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Connecting with food influencers demands new approach

Connecting with food influencers demands new approach
Jayson Lusk provided his perspective on communicating with consumers after accepting the Borlaug CAST Communication Award last week at the World Food Prize in Des Moines.

The tried-and-true message of farmers needing new technologies to feed a booming world population is increasingly falling on deaf ears in the United States, where consumers have more choices than ever before, Purdue University agricultural economist Jayson Lusk said last week at the World Food Prize.

The facts haven’t changed, said Lusk, who accepted the Borlaug CAST Communication Award from the Council for Agricultural Science and Technology.

Farmers still need to produce enough food to feed 9 billion people on the planet by 2050 using less land, less water, less labor and fewer inputs.

But that message doesn’t resonate with leading food influencers in the United States, who tend to be politicians, media and Hollywood stars at the upper end of income earners.

“The core of their message is that our food system is broken, and the pervading sentiment is that what is wrong is the adoption of science and technology,” said Lusk. “It matters how we engage with them. I think that’s the key challenge of our time.”

It’s a jarring difference from third-world countries, where millions of people simply wonder where their next meal is coming from, he said.

In the U.S., consumers spend less than 10 percent of their income on food, compared to 40 to 60 percent in poorer countries.

“Yet it’s the folks on the richer end of the spectrum that set the framework for food policy issues and influence media discussions about what’s important in agriculture,” said Lusk. “The problem is real for low- and middle-income countries, but communicating that to people who control the agenda is difficult.”

Food demand surveys show high-income people have vastly different priorities than low-income people, Lusk reported. Wealthier people place more emphasis on naturalness, nutrition, origin and novelty, he said. Meanwhile, those with fewer re­­sources are more concerned with price, safety and taste.

Growing disconnect

There’s also a growing disconnect between farmers and urban consumers, which can been seen in voting records in California that show opinions on social issues and food labeling measures are largely divided on rural and urban lines.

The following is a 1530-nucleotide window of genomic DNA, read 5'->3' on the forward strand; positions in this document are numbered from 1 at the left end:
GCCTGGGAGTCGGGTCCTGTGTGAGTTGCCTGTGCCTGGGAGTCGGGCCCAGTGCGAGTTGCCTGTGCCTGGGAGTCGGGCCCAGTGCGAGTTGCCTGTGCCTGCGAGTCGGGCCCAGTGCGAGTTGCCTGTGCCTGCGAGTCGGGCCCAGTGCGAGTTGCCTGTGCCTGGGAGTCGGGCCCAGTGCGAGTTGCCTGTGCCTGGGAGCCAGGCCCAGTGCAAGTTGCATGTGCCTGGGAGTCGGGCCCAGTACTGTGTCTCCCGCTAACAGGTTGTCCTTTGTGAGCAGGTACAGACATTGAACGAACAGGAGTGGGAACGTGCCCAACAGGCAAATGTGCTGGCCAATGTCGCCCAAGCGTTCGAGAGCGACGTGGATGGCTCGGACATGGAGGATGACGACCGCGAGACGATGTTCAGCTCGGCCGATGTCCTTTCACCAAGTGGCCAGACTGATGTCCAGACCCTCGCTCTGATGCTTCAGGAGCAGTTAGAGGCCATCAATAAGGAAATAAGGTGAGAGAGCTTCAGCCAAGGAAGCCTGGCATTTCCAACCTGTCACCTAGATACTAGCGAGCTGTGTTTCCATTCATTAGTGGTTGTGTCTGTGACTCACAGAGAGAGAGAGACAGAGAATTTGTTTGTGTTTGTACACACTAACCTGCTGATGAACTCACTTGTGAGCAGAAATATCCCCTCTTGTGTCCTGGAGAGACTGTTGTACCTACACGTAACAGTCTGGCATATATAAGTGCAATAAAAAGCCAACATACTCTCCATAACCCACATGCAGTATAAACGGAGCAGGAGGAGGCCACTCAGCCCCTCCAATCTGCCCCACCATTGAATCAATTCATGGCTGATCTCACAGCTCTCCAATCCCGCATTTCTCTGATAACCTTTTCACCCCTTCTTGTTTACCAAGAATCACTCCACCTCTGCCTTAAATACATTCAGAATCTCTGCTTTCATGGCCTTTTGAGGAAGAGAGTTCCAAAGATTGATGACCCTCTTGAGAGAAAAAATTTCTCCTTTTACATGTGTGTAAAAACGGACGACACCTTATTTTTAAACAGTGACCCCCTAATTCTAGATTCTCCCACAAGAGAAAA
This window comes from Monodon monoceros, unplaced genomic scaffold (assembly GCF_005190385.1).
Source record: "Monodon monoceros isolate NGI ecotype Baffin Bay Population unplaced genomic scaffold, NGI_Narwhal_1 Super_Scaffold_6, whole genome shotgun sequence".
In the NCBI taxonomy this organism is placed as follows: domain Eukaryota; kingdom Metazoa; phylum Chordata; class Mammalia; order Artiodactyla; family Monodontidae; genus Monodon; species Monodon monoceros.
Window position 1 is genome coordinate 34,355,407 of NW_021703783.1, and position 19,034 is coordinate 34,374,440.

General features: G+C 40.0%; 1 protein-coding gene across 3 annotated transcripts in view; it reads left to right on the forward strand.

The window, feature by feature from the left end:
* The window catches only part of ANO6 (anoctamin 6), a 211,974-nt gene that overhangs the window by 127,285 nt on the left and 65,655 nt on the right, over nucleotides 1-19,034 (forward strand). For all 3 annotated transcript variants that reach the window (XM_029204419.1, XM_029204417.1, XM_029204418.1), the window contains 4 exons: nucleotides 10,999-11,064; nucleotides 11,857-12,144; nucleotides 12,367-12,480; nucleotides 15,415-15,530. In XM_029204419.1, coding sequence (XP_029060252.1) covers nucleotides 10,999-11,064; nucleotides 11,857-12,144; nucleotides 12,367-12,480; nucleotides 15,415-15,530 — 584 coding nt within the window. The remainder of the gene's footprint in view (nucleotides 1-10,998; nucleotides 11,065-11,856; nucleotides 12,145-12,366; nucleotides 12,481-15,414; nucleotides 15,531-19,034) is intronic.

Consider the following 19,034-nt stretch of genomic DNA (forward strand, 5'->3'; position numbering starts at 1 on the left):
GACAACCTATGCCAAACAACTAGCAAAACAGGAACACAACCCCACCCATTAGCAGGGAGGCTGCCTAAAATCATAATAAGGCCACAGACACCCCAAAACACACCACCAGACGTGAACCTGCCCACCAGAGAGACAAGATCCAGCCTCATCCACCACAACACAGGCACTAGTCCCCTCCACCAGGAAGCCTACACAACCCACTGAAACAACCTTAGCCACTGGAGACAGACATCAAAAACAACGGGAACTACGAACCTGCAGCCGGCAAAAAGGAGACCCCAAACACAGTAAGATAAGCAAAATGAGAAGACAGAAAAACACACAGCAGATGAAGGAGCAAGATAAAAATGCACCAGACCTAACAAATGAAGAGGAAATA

“There’s something deeper there,” said Lusk. “It’s not a con­versation about science and technology. It’s a conversation about the values of urban versus rural.”

The best way to connect with food system influencers is by telling optimistic, forward-looking stories that align with their values, Lust said. For example, farmers and scientists should show consumers how technology and innovations are helping them use less fertilizer to grow food, which results in better water quality, he suggested.

“It matters how you tell your story. Communicate in terms of values of urban consumers, which may be the environment, nutrition and what you do to preserve nature,” he said. “We need to talk about inventions that make food tasty and better for the environment to connect with what influencers care about.”

About the award

The Borlaug CAST Commu­n­ication Award recognizes science or agriculture experts who demonstrate an ability to communicate through written material, public presentations and various forms of media.

Lusk, head of the Department of Agricultural Economics at Pur­due University, promotes agricultural science and technology in the public arena using multiple forms of media to advocate for science.

His blog (jaysonlusk.com) ex­­plores how innovation and growth in agriculture are critical for food security and global progress. His most recent book, “Unnaturally Delicious: How Science and Tech­nology Are Serving Up Super Foods to Save the World,” explains how science and innovation are linked with feeding the growing global population.



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